Phylostratigraphic tracking of cancer genes suggests a link to the emergence of multicellularity in metazoa
1 Max-Planck Institut für Evolutionsbiologie, August-Thienemannstrasse 2, 24306 Plön, Germany
2 Laboratory of Evolutionary Genetics, Division of Molecular Biology, Ruđer Bošković Institute, Bijenička cesta 54, PP 180, 10002 Zagreb, Croatia
BMC Biology 2010, 8:66 doi:10.1186/1741-7007-8-66Published: 21 May 2010
Phylostratigraphy is a method used to correlate the evolutionary origin of founder genes (that is, functional founder protein domains) of gene families with particular macroevolutionary transitions. It is based on a model of genome evolution that suggests that the origin of complex phenotypic innovations will be accompanied by the emergence of such founder genes, the descendants of which can still be traced in extant organisms. The origin of multicellularity can be considered to be a macroevolutionary transition, for which new gene functions would have been required. Cancer should be tightly connected to multicellular life since it can be viewed as a malfunction of interaction between cells in a multicellular organism. A phylostratigraphic tracking of the origin of cancer genes should, therefore, also provide insights into the origin of multicellularity.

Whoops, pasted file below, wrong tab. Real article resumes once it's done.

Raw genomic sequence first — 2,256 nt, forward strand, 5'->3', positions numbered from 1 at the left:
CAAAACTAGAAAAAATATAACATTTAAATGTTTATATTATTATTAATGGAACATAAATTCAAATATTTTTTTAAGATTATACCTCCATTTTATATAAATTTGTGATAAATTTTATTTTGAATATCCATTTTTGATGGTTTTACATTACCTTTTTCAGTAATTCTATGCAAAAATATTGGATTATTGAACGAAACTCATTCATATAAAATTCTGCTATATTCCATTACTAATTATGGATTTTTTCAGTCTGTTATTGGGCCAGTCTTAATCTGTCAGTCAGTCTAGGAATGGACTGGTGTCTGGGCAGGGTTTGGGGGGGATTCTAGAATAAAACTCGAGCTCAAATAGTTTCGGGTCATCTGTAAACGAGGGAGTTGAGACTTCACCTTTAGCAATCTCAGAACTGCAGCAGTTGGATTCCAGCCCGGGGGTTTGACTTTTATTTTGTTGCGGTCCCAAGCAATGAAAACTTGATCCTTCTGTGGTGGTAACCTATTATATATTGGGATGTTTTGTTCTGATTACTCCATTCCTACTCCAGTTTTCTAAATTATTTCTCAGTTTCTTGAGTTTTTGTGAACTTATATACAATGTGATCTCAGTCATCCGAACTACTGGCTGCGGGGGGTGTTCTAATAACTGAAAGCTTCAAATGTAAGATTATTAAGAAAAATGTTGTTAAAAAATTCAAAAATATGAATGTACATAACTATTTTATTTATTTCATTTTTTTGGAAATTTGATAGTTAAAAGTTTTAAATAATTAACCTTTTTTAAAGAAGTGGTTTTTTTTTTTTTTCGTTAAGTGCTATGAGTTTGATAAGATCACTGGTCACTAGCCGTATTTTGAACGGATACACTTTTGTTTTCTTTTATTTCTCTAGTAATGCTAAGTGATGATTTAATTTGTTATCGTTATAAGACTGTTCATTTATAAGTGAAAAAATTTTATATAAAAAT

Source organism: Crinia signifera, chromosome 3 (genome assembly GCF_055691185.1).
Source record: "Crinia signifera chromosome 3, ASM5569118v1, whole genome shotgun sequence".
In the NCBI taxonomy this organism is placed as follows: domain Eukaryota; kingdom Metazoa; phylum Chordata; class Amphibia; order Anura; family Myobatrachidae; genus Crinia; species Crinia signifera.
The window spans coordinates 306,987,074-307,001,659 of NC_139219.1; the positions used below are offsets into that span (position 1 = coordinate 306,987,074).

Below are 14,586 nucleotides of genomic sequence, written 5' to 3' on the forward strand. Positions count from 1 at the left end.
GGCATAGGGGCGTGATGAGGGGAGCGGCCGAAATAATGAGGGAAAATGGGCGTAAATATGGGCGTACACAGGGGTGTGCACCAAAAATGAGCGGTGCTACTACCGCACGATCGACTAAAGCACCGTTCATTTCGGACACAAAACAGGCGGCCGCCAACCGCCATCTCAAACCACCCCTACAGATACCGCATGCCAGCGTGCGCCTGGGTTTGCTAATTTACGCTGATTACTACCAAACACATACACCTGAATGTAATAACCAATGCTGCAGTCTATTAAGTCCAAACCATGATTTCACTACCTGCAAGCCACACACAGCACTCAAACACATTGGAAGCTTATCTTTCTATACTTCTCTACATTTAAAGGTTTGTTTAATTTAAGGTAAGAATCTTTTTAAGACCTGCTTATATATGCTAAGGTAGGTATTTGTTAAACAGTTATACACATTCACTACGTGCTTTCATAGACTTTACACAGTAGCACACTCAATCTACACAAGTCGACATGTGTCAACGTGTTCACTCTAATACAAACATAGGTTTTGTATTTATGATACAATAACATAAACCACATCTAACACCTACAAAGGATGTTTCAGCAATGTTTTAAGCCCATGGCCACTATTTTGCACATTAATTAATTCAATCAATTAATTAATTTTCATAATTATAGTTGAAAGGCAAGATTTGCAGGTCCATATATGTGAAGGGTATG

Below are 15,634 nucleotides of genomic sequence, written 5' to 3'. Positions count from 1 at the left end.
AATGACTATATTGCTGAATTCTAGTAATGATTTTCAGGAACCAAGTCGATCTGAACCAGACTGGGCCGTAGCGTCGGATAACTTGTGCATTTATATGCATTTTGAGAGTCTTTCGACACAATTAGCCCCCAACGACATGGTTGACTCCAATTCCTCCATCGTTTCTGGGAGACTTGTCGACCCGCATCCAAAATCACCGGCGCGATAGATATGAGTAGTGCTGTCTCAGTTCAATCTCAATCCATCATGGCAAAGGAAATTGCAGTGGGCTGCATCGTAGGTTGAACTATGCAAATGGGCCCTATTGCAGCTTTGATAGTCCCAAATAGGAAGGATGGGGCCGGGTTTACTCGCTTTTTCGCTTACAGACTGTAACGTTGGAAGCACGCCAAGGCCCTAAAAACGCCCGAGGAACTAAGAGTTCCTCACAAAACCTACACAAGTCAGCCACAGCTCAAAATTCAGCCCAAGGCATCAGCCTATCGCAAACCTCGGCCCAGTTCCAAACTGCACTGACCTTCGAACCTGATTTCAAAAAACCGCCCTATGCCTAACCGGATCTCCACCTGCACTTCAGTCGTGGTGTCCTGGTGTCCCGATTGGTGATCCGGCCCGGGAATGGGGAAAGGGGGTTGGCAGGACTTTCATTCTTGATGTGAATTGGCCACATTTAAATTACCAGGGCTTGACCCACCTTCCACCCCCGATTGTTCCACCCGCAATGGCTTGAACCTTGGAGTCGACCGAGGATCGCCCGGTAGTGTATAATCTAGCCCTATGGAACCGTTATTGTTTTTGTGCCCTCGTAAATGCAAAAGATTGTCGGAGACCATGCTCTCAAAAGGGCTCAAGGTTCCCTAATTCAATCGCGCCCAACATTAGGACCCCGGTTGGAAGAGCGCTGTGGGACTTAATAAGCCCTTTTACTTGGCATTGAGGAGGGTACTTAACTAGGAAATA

We find two strong peaks of the emergence of cancer related protein domains, one at the time of the origin of the first cell and the other around the time of the evolution of the multicellular metazoan organisms. These peaks correlate with two major classes of cancer genes, the 'caretakers', which are involved in general functions that support genome stability and the 'gatekeepers', which are involved in cellular signalling and growth processes. Interestingly, this phylogenetic succession mirrors the ontogenetic succession of tumour progression, where mutations in caretakers are thought to precede mutations in gatekeepers.
A link between multicellularity and formation of cancer has often been predicted. However, this has not so far been explicitly tested. Although we find that a significant number of protein domains involved in cancer predate the origin of multicellularity, the second peak of cancer protein domain emergence is, indeed, connected to a phylogenetic level where multicellular animals have emerged. The fact that we can find a strong and consistent signal for this second peak in the phylostratigraphic map implies that a complex multi-level selection process has driven the transition to multicellularity.